THIS is a great book. I can have no hesitation whatever in saying that. Rarely in reading a modern novel have I felt so strong a sense of reality and so deep an impression of motive. It would be difficult to praise too highly the power and the reticence of this story.
When I compare it with other Norwegian novels, even the best and by the best-known writers, I feel that it transcends them in its high seriousness, and in the almost relentless strength with which its dominant idea is carried through. Its atmosphere is often wonderful, sometimes startling, and its structure is without any fault that has betrayed itself to me.
Of isolated scenes of beauty and pathos it has not a few, and its closeness to nature in little things fills its pages with surprises. All its characters bear the stamp of truth, and some of them are deeply impressive, especially, perhaps, that of Fru Wangen, a tragic figure of a woman, never to be forgotten as long as memory lasts.
Its theme is a noble one. That an evil act is irrevocable, that no retraction and no penitence can wipe it out; that its consequences, and the consequences of its consequences, must go on and on forever—this may not be a new thing to say, but it is a fine thing to have finely said.
I might easily dwell on the passages, and they are many, which have moved me to the highest admiration—the passages with the old pensioners, the passages (especially the last of them, at night and in bed) between the accused man and his great-hearted wife. But this would be a long task, and I am compelled to address myself to a part of my duty which may appear to be less gracious.
When I ask myself what is the effect of this book, its net result, its ultimate teaching, I am confronted by a number of questions which I find it hard to answer with enthusiasm.
This is the story of a man who signs his name as bond for a friend, and then, when the friend becomes bankrupt, denies that he has done so and accuses the friend of forgery. In the end the innocent man is committed to prison and the guilty one is banqueted by his fellow townsmen.
So far the subject of the book cannot antagonize anybody. That the right may be worsted in the battle of life and the wrong may triumph is a fact of tremendous significance, capable of treatment as great, as helpful, and as stimulating as that of the Book of Job. It is against the moral drawn by the author from this fact of life that some of us may find reason to rebel.
If I read this wonderful book aright, it says as its final word that a life of deception does not always wither up and harden the human heart, but sometimes expands and softens it; that a man may pass from lie to lie until he is convinced that he is as white as an angel, and, having betrayed himself into a belief in his innocence, that he may become generous, unselfish, and noble.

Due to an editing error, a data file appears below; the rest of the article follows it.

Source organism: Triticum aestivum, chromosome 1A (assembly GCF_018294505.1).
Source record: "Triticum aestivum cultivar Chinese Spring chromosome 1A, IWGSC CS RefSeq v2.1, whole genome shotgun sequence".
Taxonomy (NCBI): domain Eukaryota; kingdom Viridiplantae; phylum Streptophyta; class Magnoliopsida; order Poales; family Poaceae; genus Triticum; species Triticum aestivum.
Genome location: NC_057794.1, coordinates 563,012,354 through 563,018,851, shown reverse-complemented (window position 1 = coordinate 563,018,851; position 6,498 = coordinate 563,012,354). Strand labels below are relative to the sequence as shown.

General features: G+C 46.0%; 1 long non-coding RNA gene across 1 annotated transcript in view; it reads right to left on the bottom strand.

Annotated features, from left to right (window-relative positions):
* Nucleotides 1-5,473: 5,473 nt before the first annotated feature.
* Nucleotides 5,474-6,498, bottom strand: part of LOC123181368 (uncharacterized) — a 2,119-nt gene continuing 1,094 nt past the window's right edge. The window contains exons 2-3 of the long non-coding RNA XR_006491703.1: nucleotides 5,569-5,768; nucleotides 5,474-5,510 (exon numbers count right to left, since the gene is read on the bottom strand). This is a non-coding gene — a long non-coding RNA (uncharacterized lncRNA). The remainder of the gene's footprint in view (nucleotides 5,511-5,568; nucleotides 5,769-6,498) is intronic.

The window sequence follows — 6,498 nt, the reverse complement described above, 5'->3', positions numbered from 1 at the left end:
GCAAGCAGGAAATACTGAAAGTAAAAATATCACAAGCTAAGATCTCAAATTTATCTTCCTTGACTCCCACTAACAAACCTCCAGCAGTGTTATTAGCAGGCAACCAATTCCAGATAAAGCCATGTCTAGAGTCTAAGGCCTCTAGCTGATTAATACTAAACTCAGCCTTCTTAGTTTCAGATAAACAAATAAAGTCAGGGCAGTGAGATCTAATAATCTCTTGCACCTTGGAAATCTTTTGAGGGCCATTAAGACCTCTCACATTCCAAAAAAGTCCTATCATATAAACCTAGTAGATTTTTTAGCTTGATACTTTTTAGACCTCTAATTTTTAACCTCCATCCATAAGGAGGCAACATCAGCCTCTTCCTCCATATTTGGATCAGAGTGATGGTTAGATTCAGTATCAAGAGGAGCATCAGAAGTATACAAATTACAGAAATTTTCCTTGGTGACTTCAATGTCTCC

On the other hand, this book says, if I do not misunderstand it, that the sense of innocence in an innocent man may be corrupting and debasing; that to prove himself guiltless a man may make himself guilty, and that nearly every good and true impulse of the heart may be whittled away by the suspicion and abuse of the world.
I confess, though I am here to introduce this book to English readers, and do so with gladness and pride, that this is teaching of which I utterly disapprove. It conflicts with all my experience of life to think that a man may commit forgery, as Wangen does, to prove himself innocent of forgery, and that a man may become unselfish, as Norby becomes unselfish, by practising the most selfish duplicity. If I had to believe this I should also have to believe that there is no knowledge of right and wrong in the heart of man, no sense of sin, that conscience is only a juggling fiend, and that the presiding power in the world not only is not God, but the devil.
I hold it to be entirely within the right of the artist to show by what machinations of the demon of circumstance the bad man may be raised up to honour and the good man brought down to shame, but I also hold it to be the first and highest duty of the artist to show that victory may be worse than defeat, success more to be feared than failure, and that it is better to lie with the just man on his dunghill than to sit with the evil one on his throne.
That is, in my view, what great art is for—to lift us above and beyond the transient fact, the mere semblance and form of things, and show the essence of truth which life so often hides. Without it I find no function for art except that of the photographer, however faithful, the reproducer and transcriber of just what the eye can see.
All the same, I recognize the plausibility of quite other views, and I know that the opinions both on art and life of the author of this book, so far as they have revealed themselves to me, are such as receive the warm support of some of the wisest and best minds of our time.
It does not surprise me to hear that the Academy of France has lately crowned “The Power of a Lie,” for both its morality and its excelling power are of the kind which at the present moment appeal most strongly to the French mind. That they will also appeal to a certain side of the Anglo-Saxon mind I confidently believe; and I am no less sure that however a reader may revolt against certain aspects of the teaching of this fine book, he will find that it stirs and touches him and makes him think.